Ice Bear: The Cultural History of an Arctic Icon, by Michael Engelhard
I, who normally shun crowds, had shown up at a Fairbanks political rally with a crude homemade sign: Polar Bears want babies, too. Stop our addiction to oil! I was protesting recurring attempts to open the Arctic National Wildlife Refuge, the area with the highest concentration of polar bear dens in Alaska, to drilling. As we were marching and chanting, I checked the responses of passersby. A rattletrap truck driving down Airport Way caught my eye. The driver, a stereotypical crusty Alaskan, showed me the finger. Unbeknownst to him, his passenger—a curly haired, grandmotherly Native woman, perhaps his wife—gave me a big, cheery thumbs-up.
The incident framed opposing worldviews within a single snapshot but did not surprise me. My home state has long been contested ground, and the bear a cartoonish, incendiary character. Already in 1867, when Secretary of State William H. Seward purchased Alaska from Russia, the Republican press mocked the new territory as “[President] Johnson’s polar bear garden”—where little else grows. (From Ice Bear, by Michael Engelhard)
Prime Arctic predator and nomad of the sea ice and tundra, the polar bear endures as a source of wonder, terror, and fascination. Humans have seen it as spirit guide and fanged enemy, as trade good and moral metaphor, as food source and symbol of ecological crisis. Eight thousand years of artifacts attest to its charisma, and to the fraught relationships between our two species. In the White Bear, we acknowledge the magic of wildness: it is both genuinely itself and a screen for our imagination.
Ice Bear traces and illuminates this intertwined history. From Inuit shamans to Jean Harlow lounging on a bearskin rug, from the cubs trained to pull sleds toward the North Pole to cuddly superstar Knut, it all comes to life in these pages. With meticulous research and more than 170 illustrations, the author brings into focus this powerful and elusive animal. Doing so, he delves into the stories we tell about Nature—and about ourselves—hoping for a future in which such tales still matter.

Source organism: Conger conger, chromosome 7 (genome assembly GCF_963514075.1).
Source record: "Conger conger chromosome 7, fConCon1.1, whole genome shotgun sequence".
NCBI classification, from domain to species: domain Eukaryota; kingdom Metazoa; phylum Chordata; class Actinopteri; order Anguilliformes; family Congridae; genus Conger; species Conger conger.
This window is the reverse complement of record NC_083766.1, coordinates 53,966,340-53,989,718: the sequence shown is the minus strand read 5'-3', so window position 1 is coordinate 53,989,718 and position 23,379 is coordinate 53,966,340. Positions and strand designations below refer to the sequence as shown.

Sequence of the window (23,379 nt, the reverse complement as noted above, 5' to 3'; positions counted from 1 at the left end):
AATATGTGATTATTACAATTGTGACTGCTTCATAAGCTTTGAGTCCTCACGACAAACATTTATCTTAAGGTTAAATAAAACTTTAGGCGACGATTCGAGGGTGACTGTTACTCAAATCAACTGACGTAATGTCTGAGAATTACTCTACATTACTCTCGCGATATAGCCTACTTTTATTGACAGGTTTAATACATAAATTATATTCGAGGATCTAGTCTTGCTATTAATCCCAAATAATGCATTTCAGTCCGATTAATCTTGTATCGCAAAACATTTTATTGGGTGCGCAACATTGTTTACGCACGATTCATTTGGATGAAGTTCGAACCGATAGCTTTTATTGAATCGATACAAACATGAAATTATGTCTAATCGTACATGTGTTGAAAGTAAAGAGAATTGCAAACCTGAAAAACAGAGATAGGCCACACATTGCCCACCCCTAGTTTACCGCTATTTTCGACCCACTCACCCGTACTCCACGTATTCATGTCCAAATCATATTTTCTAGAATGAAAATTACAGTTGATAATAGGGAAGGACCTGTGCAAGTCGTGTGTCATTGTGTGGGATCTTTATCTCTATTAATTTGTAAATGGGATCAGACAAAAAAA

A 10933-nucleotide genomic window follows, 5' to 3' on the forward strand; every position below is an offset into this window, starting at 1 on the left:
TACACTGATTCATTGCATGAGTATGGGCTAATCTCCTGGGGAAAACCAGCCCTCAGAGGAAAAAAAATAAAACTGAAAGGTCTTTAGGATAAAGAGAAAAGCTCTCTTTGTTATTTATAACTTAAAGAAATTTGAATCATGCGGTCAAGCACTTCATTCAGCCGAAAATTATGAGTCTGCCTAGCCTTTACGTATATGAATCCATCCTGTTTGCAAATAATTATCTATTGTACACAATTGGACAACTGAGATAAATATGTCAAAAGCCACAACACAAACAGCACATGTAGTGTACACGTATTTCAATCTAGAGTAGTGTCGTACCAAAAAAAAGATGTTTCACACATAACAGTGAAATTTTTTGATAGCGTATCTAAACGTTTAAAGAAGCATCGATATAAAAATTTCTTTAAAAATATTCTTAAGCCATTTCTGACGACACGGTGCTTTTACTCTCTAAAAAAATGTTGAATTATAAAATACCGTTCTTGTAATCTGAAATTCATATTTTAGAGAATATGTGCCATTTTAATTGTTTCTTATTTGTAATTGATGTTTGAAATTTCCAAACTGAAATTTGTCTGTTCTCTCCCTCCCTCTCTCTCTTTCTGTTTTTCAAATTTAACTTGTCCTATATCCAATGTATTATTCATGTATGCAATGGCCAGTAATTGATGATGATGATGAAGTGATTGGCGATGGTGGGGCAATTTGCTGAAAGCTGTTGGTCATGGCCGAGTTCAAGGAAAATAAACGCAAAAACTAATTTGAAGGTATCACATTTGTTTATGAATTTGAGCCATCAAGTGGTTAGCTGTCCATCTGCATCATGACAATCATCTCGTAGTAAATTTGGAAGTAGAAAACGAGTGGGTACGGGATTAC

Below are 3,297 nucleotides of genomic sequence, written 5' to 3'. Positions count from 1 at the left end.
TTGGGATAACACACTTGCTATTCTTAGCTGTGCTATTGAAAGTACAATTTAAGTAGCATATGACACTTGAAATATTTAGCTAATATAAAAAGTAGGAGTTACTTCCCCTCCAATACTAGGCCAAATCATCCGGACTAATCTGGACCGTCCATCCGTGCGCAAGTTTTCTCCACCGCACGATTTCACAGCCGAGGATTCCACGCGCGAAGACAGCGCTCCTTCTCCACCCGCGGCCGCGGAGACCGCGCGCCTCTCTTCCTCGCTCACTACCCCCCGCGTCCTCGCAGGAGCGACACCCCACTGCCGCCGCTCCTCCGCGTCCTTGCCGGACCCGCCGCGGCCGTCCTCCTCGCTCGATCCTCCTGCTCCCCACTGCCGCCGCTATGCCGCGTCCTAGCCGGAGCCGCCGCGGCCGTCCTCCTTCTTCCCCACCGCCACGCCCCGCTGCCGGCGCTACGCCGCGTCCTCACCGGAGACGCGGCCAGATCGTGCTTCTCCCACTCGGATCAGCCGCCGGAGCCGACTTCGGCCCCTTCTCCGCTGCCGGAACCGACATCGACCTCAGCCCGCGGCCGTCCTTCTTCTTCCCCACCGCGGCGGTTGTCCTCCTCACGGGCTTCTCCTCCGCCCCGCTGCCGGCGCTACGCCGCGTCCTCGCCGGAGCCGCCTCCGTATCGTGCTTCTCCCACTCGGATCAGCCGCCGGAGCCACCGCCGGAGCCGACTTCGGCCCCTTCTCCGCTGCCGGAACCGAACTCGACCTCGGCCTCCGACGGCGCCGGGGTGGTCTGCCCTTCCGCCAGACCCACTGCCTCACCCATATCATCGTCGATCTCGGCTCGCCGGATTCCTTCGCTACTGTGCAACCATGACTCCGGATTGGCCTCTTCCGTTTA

“Everybody loves polar bears but few likely know, or have ever pondered, why. In Ice Bear, Michael Engelhard weaves together the disparate pieces of our eclectic social and cultural fascination with polar bears. A tapestry of images reveals our complex attachment to this Arctic icon.” —Andrew Derocher, author of Polar Bears: A Complete Guide to their Biology and Behavior
“Beautifully written and tellingly illustrated, Engelhard’s Ice Bear sits on top of our world, regnant, threatened, intrinsically and endlessly evocative of the ever vexed meeting of human and natural history.” —Philip Hoare, author of The Sea Inside
Michael Engelhard works as a wilderness guide in Arctic Alaska and holds an MA in cultural anthropology from the University of Alaska Fairbanks. His books include Where the Rain Children Sleep: A Sacred Geography of the Colorado Plateau, and a new essay collection, American Wild: Explorations from the Grand Canyon to the Arctic Ocean. His writing has also appeared in Sierra, Outside, Audubon, National Wildlife, National Parks, High Country News, and the San Francisco Chronicle. After living in Nome—at the edge of the White Bear’s range—he relocated to Fairbanks again, because he missed the Interior’s summers too much. Ice Bear is available in paperback and as an e-book from the University of Washington Press.